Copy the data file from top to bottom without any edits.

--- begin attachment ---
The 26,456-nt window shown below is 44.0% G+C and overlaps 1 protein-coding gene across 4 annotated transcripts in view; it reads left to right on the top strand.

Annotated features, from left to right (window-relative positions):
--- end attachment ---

The 26,456-nt window shown below is 44.0% G+C and overlaps 1 protein-coding gene across 4 annotated transcripts in view; it reads left to right on the top strand.

Annotated features, from left to right (window-relative positions):